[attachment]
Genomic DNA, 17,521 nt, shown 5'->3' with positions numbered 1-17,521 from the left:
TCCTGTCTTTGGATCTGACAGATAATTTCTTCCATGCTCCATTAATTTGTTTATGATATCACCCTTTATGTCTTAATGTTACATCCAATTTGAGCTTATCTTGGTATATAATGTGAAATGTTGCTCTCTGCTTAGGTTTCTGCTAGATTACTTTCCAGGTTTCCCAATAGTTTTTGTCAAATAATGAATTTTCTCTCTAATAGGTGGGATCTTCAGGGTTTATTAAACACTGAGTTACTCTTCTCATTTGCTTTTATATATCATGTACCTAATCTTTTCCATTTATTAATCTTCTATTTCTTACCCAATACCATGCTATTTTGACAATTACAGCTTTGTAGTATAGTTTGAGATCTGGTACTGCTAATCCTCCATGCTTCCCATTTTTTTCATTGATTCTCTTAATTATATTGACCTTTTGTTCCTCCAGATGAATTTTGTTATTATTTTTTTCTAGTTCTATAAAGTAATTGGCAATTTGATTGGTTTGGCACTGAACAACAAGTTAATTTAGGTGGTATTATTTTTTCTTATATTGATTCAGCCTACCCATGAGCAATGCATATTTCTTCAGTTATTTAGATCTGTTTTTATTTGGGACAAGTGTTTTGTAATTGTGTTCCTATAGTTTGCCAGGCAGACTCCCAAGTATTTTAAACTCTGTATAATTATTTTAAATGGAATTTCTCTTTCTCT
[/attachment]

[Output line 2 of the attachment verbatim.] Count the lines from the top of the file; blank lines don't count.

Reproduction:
TCCTGTCTTTGGATCTGACAGATAATTTCTTCCATGCTCCATTAATTTGTTTATGATATCACCCTTTATGTCTTAATGTTACATCCAATTTGAGCTTATCTTGGTATATAATGTGAAATGTTGCTCTCTGCTTAGGTTTCTGCTAGATTACTTTCCAGGTTTCCCAATAGTTTTTGTCAAATAATGAATTTTCTCTCTAATAGGTGGGATCTTCAGGGTTTATTAAACACTGAGTTACTCTTCTCATTTGCTTTTATATATCATGTACCTAATCTTTTCCATTTATTAATCTTCTATTTCTTACCCAATACCATGCTATTTTGACAATTACAGCTTTGTAGTATAGTTTGAGATCTGGTACTGCTAATCCTCCATGCTTCCCATTTTTTTCATTGATTCTCTTAATTATATTGACCTTTTGTTCCTCCAGATGAATTTTGTTATTATTTTTTTCTAGTTCTATAAAGTAATTGGCAATTTGATTGGTTTGGCACTGAACAACAAGTTAATTTAGGTGGTATTATTTTTTCTTATATTGATTCAGCCTACCCATGAGCAATGCATATTTCTTCAGTTATTTAGATCTGTTTTTATTTGGGACAAGTGTTTTGTAATTGTGTTCCTATAGTTTGCCAGGCAGACTCCCAAGTATTTTAAACTCTGTATAATTATTTTAAATGGAATTTCTCTTTCTCT